Dear John,

How does one use bodywork to heal from emotional trauma?

Warmly, Dolores

“Trauma resolved is a great gift, returning us to the natural world of ebb and flow, harmony, love, and compassion.” – Peter Levine, PhD, 1997

Dear Dolores,

You ask an important question that comes up a lot in my line of work. Before I respond, first, a few disclaimers: Trauma work can be challenging and, ideally, is done with the support of a qualified professional. My suggestions here are not meant to replace or act as any form of treatment. I offer one perspective and one technique here, but there are many others, so, by all means, use this as a starting point and continue exploring different ways to heal.

Let’s take a look at a mind-body-spirit approach to releasing emotional trauma. This practice is specifically inspired by the modalities of Focusing, Shamanism, Forrest Yoga, and the work of master somatic therapist Peter Levine, PhD, the developer and director of The Somatic Experiencing Trauma Institute based in Colorado.

Step 1: Deep Breathing

In order for deep breathing to help you connect with yourself, you must learn to get the inhale-exhale rhythm moving completely through your body. I encourage you to slow down breathing to engage the relaxation response. As best as you can, let the mind quiet down and relax the body. When you feel you have achieved this psychological and physiological state, name your intention for this session before you proceed. Your intention serves as a direction for your organism’s innate resources and other healing sources (for example, spiritual helpers) to act.

Step 2: Connect to Your Helpers or Guides

Prepare for your practice by connecting to mental imagery that will act as a helper or guide for you as you begin to release stuck, emotional trauma. You may imagine having a trusting loved one there with you. If you cannot think of a person, consider an animal helper or sacred place in nature that you can draw energy from so you can feel safe in this work.

Another tool you will need is a few pleasant memories or objects you can visualize or hold should you get overwhelmed. In bringing these helpers into focus, it’s best to take the time to connect to them on a completely sensory level—meaning use all five senses (or six, the intuitive sense) to embody these helpers. When this person, animal, or place appears, you can have a dialogue with them, or it, to confirm it is your helper. In other words, check to see that it resonates with you and feels safe, trustworthy, and authentic. Allow your guide, or helper, to remain with you if they are willing.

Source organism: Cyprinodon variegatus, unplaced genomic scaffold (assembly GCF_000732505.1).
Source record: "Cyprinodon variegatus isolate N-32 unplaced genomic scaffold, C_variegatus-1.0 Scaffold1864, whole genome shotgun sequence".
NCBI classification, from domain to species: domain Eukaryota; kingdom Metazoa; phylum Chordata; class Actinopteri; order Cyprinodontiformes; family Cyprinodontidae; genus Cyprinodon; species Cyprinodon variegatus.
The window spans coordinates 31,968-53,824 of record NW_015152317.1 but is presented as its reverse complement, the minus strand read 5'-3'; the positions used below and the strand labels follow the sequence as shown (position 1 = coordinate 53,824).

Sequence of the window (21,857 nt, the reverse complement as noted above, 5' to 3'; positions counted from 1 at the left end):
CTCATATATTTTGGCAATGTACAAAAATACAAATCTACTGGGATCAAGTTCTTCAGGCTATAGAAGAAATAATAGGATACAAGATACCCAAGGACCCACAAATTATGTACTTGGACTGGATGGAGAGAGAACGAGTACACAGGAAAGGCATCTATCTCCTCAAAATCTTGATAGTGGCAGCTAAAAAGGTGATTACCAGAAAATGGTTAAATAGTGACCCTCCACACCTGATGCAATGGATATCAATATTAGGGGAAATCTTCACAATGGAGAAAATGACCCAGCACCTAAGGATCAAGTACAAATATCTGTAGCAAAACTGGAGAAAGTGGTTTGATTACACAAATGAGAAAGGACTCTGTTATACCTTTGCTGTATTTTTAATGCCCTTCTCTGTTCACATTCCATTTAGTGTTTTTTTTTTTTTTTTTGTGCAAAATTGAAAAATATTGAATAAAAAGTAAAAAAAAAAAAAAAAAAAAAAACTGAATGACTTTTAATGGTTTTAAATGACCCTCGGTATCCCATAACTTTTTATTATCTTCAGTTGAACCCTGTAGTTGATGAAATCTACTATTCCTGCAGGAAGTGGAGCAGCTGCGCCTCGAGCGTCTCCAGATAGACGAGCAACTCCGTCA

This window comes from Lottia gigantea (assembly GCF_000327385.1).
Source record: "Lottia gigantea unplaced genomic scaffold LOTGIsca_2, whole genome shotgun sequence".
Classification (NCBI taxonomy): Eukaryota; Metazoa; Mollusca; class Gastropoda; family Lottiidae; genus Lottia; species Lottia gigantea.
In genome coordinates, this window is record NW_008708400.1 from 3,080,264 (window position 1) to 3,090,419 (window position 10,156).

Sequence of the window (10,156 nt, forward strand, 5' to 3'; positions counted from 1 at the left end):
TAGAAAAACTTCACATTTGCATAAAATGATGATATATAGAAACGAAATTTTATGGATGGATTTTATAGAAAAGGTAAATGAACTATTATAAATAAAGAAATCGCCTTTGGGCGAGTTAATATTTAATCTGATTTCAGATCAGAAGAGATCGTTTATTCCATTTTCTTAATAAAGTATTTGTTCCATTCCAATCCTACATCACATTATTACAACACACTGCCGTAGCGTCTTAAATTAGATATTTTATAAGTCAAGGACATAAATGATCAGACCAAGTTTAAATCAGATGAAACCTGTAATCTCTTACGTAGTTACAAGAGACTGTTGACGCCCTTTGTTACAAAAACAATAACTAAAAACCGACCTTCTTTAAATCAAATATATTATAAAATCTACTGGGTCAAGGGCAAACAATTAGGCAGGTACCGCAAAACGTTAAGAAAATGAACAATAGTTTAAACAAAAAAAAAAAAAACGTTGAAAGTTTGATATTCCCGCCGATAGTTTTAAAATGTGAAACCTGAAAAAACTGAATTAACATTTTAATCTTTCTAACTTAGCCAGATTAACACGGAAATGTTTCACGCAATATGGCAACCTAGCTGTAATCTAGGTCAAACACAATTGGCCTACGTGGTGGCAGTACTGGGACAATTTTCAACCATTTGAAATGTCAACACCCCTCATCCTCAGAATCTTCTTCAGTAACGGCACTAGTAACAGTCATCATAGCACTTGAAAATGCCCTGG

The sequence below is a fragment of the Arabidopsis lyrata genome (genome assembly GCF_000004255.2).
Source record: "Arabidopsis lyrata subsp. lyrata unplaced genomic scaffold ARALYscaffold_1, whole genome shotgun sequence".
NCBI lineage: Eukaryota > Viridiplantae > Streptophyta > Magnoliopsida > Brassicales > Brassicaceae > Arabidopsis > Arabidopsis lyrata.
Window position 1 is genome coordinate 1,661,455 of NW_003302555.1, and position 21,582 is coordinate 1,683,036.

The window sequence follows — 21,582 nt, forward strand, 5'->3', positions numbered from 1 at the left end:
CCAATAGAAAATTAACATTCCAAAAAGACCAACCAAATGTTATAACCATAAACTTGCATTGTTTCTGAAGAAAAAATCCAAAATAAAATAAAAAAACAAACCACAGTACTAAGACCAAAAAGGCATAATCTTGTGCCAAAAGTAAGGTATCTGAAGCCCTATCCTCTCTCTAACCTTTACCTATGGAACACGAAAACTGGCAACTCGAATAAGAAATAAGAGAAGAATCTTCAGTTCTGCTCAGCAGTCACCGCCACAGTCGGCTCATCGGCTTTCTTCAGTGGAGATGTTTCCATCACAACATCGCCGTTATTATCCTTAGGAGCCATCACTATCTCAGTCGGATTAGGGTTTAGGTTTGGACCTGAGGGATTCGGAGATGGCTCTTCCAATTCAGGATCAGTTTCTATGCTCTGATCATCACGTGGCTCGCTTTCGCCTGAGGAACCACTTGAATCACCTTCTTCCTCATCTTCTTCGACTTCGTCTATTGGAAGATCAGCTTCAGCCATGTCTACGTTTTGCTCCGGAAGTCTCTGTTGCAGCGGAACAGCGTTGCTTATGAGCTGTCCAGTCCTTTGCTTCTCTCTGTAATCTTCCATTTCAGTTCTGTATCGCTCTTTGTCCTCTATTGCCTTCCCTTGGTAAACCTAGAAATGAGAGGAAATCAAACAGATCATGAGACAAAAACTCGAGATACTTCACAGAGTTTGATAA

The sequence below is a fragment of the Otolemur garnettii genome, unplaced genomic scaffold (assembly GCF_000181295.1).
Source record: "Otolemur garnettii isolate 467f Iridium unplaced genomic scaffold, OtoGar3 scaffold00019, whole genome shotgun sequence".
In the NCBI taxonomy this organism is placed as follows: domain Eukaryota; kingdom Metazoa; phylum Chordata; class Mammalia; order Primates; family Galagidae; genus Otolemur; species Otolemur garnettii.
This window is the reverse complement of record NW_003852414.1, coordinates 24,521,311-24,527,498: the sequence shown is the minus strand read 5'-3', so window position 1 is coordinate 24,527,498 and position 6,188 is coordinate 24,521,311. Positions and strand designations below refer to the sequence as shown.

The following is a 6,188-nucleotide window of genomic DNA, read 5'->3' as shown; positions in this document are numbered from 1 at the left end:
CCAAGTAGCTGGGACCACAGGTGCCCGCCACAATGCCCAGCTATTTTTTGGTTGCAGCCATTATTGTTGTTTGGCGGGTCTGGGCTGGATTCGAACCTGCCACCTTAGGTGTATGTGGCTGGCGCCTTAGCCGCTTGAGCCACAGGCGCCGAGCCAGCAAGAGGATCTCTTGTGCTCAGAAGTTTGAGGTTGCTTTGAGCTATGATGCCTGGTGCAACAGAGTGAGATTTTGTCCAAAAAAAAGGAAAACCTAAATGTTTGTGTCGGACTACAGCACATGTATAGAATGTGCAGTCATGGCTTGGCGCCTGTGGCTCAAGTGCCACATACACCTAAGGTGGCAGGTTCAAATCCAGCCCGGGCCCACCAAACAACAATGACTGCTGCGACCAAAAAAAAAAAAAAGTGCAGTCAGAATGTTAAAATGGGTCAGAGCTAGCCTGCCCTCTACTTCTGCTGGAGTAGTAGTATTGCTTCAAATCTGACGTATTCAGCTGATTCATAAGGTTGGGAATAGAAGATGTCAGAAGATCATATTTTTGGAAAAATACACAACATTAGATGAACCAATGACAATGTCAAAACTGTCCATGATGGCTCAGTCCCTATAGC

Step 3: Initiate an Inquiry While Connected to the Body.

This next part requires a bit of felt sense work from The International Focusing Institute. For a more detailed description of this, please refer to Levine’s book, Waking the Tiger.

To initiate this process, choose a stimulus, something like a memory of an event or person, or even an object or photo that reminds you of a difficult experience. When you’re first learning this process, it’s best to not work with too overwhelming of an experience or a trauma because you may get flooded. It’s better to start with something easy that will still generate an emotional response of some measure within you. Remember to breath deep from step one throughout.

When you have your stimulus selected, sit with it, and turn your attention to your physical body. Holding this stimulus, notice what may be starting to happen. Can you feel changes coming on, such as body temperatures rising or cooling? Scan your body to see if you can sense any energy vibrating, shifting, or moving like ocean waves through you. Are there areas that feels tight or tense, loose or detached? Observe as many aspects of this embodied experience. Without losing body focus, notice how the mind may also be involved. Essentially, the different sensations, vibrations, shakiness, emotional responses, and energy moving through you is the emotional trauma being released.


Related: The Unique Release of an Emotionally Cathartic Workout